The Search

Moving to a NYC rental apartment on a budget this spring or summer? Here's Brick's best advice

By Austin Havens-Bowen | April 20, 2022 - 2:30PM

Consider getting a roommate or moving to a cheaper neighborhood.


If you’re hoping to move to a new rental apartment in New York City this spring or summer, you have your work cut out for you. Apartment hunters come out in force when the weather warms up, and this year the rental market is even more competitive than usual: Rents are soaring, inventory is low, and there are even bidding wars for rentals. 

Many renters scored deals on apartments during the pandemic and are now faced with steep rent hikes at lease renewal time—so they also need a more affordable place to live. So how can you catch a break if you’re on a tight budget? Being flexible about where you're willing to live is the best way to get an edge, so check out neighborhoods far from Manhattan—especially if you can work remotely all or part of the week. You might also have to give up living in a building with amenities.

You should also get ahead of the game so you don’t risk losing an apartment. Get all of your paperwork ready to apply on the spot in case you check out a place that you want to call home. 

Keep reading for Brick’s best advice on finding an apartment in NYC this season—without breaking the bank. 

Know how to beat your competition 

Your first step in finding an apartment is knowing how to deal with the competition. These days, an apartment can be listed in the morning and be rented by the evening, especially if it’s a good deal—so you must act fast. Some renters are even facing bidding wars (Yes, you read that right). How can you prepare? Know what kind of apartment you’re looking for (and can afford), have all of your application documents ready, and be the first to get to showings.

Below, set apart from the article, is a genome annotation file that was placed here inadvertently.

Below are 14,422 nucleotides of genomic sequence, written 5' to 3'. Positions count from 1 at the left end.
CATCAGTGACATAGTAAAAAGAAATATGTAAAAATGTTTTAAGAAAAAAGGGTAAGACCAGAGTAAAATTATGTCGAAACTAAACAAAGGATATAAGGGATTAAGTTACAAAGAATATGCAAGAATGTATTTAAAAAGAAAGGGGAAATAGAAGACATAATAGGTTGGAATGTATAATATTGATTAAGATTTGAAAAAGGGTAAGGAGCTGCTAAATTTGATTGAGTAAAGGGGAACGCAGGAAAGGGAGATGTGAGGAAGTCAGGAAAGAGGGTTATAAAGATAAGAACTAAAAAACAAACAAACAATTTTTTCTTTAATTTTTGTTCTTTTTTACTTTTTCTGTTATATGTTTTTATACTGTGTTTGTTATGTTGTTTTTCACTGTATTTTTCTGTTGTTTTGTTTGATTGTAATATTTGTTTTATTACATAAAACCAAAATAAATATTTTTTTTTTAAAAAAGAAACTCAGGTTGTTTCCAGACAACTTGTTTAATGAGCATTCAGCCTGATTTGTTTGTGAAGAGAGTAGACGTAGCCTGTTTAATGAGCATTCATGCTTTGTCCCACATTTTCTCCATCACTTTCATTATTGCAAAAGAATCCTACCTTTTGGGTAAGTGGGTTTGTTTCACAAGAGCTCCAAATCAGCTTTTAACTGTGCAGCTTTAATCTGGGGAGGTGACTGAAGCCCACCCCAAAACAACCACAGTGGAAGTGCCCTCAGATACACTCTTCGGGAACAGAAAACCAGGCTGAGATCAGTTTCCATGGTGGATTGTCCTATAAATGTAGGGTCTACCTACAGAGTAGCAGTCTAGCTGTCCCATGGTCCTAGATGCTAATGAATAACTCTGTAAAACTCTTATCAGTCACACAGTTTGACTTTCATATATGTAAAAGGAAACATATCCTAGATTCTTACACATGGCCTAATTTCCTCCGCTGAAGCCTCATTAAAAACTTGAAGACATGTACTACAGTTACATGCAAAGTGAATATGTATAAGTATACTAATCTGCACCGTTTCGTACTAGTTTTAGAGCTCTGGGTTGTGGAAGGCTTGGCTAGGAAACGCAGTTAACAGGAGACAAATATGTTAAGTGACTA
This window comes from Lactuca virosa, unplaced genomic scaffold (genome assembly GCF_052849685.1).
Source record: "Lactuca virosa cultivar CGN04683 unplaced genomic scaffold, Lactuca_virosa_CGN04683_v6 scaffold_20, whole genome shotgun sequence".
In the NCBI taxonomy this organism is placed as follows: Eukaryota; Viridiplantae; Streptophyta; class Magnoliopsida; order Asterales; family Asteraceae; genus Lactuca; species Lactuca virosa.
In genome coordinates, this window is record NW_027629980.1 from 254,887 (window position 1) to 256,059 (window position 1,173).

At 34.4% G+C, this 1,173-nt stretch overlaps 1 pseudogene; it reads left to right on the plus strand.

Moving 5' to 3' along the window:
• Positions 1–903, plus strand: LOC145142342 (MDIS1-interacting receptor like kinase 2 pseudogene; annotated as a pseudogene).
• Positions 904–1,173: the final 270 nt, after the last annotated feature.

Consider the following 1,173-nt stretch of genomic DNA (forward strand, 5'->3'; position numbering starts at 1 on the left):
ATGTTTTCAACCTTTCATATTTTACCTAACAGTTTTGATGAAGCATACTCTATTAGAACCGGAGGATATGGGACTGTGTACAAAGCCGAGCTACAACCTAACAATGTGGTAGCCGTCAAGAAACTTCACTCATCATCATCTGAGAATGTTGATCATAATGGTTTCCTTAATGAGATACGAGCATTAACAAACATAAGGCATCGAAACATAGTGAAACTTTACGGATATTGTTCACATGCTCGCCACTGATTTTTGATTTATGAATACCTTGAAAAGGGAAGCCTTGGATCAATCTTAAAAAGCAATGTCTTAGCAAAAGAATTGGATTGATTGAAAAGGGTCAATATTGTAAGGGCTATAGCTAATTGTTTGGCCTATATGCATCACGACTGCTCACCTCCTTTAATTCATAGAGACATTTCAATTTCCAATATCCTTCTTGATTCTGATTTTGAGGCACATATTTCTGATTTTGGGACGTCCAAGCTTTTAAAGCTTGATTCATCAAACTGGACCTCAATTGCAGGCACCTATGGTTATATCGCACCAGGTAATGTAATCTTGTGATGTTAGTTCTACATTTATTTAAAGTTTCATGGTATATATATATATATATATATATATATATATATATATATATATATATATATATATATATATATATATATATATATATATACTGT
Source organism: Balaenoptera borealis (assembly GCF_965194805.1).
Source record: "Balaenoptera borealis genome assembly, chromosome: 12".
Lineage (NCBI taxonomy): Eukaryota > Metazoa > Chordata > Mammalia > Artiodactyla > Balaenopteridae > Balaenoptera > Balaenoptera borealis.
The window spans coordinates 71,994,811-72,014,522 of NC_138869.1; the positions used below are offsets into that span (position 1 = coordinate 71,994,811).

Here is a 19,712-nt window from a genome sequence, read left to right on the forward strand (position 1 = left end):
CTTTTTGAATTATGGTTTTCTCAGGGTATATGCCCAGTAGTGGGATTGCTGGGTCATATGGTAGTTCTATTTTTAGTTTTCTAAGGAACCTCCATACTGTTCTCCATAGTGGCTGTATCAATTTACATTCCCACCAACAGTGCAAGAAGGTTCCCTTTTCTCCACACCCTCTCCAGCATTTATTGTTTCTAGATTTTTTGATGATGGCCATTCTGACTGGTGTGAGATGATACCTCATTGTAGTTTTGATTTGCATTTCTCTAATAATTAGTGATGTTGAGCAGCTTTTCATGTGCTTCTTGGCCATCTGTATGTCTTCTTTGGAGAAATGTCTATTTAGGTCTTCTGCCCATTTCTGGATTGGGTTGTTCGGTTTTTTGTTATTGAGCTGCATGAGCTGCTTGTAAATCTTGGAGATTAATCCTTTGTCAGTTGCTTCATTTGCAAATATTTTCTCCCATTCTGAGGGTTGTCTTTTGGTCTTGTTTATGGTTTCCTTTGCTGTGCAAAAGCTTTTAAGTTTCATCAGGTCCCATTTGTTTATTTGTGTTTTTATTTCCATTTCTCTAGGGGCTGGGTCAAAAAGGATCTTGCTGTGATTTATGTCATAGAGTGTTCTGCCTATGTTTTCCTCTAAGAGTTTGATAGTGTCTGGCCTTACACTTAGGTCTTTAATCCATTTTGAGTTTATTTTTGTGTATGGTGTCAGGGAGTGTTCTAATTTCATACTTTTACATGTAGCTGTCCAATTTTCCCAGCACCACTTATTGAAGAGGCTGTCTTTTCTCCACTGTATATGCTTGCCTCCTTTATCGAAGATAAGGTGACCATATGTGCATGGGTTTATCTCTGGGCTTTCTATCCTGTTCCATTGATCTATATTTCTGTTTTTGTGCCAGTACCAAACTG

For more tips read "7 tips for finding a NYC rental when there's lots of competition for apartments'' and "With bidding wars for rentals increasing, here's how to stay on top of the competition." 

Consider a studio vs. a one bedroom 

If you’re moving on your own (or with a significant other), you might want to consider a studio if you can’t find an affordable one bedroom. These apartments are considerably cheaper even in today’s market. In March, the median rent for a studio in Manhattan was $2,750 compared to $3,788 for a one bedroom, according to the Elliman Report. 

Worried about living in a small space? Read "Considering a NYC studio apartment? Here's how to maximize your layout" and "My boyfriend and I live in a 500-square-foot studio. Here’s how we make it work" 

Find a cheaper neighborhood

Rents are soaring across all five boroughs, but there are neighborhoods where you find lower rents. If you’re on a tight budget, you should give up living in most parts of Manhattan and popular parts of Brooklyn like Williamsburg. But that doesn’t mean you have to leave the city. Neighborhoods like Inwood and Kew Gardens are known to be more affordable. 

For more information on affordable neighborhoods, read "Looking for a cheap apartment? Here are NYC’s most affordable neighborhoods for renters”  and  "Here are 8 NYC neighborhoods to consider if a quick commute to Manhattan is no longer top priority." 

Get a roommate

Having a roommate makes living in NYC much more affordable because you can split the rent plus utilities and other shared bills. If you're new to NYC or don't have someone to live with, moving in with a stranger may seem daunting. Don’t worry, Brick has you covered with tips on how to find a good match.

For more check out "The 11 best sites for finding a roommate in NYC,"  "The 21 best questions to ask potential roommates to get the perfect match," and "Home sharing with a senior: Roommate matching program makes living in NYC more affordable."  

Look for a no-fee rental 

An average broker fee in NYC can be 12 to 15 percent of your annual rent. That means you might have to pay up to $3,600 for a $2,000 a month apartment—on top of your first month’s rent and security deposit. To avoid paying a broker fee, focus your search on no-fee listings where the owner pays the broker fee for you. Right now there are 4,426 no-fee rentals listed on StreetEasy. 

For more read "The best websites for finding a no-fee rental apartment in NYC." 


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